Like the Starlet, this album’s lyrics are grotesquely glamorous. They’re about objectification, body horror, dysmorphia, and how the city and the entertainment industry put a big slick of gloss over the rot. But I also picked up on a playful sense of comfort in those dark spaces for you.
You’re reading into something that’s complex within me, and recently I’m trying to move away from this mentality of being drawn to feeling sacrificial with my mind and my body. Knowing I’m a part of something that’s devoid of compassion and connection and embracing it, that’s what I’m doing in “Girl of the Year” when I sing “I knew what I was getting into as soon as we met.” I’m drawn to it but I’m not proud of it, and I’m consciously trying to move away from thinking that way for the sake of my happiness.

Those dark spaces balance with bright pop production here, and you worked with a lot of new producers. What was that process like?
This album was crazy in terms of how many producers were involved. I looked for the sound for a couple of months, and I kept passing stuff around and eventually found the sound with these two Canadian producers, xSDTRK and Pierre Luc. We got into using the M1, an old, classically cheesy synthesizer from the ‘80s and ‘90s. We played around with those sounds. I wanted to have an analog warmth on this record by dirtying up the production.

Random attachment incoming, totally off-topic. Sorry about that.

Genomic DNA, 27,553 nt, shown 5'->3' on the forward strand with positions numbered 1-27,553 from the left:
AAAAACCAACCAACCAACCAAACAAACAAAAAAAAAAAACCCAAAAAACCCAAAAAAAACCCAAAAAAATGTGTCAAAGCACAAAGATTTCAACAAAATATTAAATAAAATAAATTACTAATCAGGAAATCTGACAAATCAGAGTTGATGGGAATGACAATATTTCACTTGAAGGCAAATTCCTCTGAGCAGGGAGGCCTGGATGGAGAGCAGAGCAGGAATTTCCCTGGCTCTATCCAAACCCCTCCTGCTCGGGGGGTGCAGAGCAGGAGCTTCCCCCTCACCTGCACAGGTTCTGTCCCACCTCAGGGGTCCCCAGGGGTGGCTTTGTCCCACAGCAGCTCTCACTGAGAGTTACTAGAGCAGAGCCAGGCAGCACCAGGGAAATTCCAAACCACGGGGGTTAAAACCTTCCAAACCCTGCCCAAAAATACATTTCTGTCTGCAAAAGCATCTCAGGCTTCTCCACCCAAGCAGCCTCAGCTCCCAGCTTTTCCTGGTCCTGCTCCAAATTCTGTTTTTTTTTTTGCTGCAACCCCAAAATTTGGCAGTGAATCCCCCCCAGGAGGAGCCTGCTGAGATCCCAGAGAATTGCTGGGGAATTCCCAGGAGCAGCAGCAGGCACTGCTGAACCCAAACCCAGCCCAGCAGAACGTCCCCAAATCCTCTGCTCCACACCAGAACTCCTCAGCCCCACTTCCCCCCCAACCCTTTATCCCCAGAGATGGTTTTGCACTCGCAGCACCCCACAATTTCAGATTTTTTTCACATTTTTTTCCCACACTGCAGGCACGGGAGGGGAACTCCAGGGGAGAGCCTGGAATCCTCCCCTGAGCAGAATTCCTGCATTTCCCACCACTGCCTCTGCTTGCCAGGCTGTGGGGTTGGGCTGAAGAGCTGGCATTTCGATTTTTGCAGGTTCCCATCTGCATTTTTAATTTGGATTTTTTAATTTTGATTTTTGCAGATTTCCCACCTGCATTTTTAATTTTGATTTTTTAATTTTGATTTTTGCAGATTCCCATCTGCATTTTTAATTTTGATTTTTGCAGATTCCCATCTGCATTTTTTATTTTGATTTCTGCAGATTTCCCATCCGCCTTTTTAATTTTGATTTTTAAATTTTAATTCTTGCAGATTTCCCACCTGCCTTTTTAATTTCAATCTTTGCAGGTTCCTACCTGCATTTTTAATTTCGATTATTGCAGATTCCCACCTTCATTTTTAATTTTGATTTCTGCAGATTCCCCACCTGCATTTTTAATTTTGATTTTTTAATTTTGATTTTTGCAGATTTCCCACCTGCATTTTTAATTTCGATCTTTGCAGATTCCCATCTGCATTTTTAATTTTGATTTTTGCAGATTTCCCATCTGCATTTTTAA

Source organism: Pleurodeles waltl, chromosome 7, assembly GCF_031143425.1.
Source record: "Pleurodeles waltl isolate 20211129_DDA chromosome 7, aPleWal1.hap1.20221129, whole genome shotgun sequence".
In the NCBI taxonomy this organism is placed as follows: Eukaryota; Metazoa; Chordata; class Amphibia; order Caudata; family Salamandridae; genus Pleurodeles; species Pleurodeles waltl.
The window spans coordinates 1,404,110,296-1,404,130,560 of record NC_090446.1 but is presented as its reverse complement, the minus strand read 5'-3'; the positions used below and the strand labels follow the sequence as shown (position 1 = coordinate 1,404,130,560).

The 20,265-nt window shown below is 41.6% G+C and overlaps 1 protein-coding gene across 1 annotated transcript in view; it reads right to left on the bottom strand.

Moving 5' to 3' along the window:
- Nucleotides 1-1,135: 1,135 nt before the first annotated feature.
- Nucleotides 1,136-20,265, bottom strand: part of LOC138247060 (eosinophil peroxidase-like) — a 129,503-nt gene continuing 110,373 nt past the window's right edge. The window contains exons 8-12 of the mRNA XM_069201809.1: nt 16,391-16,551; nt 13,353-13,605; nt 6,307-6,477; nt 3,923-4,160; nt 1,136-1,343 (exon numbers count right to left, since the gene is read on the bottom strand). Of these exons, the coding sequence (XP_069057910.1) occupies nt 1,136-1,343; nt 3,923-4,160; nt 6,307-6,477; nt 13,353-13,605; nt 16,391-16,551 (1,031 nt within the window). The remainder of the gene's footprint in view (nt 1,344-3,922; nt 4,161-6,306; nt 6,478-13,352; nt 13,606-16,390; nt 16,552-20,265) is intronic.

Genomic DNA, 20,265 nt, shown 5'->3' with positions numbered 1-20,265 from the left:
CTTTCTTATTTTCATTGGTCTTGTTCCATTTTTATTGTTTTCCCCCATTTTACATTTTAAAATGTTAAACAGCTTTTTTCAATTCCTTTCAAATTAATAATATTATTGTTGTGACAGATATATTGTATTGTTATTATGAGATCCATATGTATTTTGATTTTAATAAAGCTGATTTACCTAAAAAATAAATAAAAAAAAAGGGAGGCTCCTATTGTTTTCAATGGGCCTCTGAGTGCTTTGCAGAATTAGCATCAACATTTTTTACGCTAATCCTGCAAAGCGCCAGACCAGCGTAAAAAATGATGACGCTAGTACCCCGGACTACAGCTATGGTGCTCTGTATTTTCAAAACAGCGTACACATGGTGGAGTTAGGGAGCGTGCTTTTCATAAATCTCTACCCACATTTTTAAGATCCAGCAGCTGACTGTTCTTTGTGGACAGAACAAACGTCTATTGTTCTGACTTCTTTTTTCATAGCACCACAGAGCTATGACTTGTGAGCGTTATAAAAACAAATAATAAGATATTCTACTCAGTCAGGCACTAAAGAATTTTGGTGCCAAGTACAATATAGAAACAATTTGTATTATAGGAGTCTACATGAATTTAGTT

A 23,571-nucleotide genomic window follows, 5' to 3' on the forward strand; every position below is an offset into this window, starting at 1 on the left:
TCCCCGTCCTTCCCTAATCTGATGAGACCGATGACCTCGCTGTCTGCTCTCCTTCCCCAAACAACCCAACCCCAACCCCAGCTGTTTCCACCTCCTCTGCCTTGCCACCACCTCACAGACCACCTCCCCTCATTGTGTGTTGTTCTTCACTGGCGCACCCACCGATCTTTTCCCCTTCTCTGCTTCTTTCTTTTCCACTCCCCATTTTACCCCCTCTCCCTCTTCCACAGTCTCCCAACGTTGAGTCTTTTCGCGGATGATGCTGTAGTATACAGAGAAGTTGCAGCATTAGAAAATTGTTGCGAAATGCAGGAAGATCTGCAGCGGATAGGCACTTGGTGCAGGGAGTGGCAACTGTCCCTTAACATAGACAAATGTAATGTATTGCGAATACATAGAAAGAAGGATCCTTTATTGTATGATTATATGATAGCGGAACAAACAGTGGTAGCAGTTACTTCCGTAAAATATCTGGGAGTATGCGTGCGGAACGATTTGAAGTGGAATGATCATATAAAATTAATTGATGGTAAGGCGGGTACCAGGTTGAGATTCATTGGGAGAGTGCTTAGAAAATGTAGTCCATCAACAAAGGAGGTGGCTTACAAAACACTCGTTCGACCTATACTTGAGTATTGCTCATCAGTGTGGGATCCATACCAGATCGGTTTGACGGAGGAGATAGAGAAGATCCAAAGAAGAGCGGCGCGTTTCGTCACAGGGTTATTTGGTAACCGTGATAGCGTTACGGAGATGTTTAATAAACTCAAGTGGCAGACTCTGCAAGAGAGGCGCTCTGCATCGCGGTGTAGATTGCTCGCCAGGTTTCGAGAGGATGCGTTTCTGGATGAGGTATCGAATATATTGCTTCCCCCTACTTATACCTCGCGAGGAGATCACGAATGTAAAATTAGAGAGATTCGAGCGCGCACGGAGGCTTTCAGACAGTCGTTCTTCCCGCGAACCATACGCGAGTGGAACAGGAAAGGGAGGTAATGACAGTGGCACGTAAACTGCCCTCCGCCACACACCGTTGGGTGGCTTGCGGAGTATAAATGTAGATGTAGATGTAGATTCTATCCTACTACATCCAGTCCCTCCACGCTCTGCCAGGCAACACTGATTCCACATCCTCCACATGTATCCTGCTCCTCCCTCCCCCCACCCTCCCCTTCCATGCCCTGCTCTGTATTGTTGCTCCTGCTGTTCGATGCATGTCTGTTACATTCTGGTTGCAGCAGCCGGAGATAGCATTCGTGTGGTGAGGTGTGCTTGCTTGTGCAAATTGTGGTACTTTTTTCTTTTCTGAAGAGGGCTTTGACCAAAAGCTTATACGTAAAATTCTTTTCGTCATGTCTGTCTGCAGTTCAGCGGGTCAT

“Science” definitely takes me there.
That’s one of my favorites. With this record and “Science” in particular, I went back to layering the s— out of instruments. On CollXtion II I proudly announced that I was more into minimalism [laughs]. But then on this record I layered the s— out of it again.

Before we end, I have to engage with Stan culture: I saw a photo of you and Charli XCX recently and all the fans are saying “collab, moms!” What’s cooking?
[Laughs] Nothing that I can announce!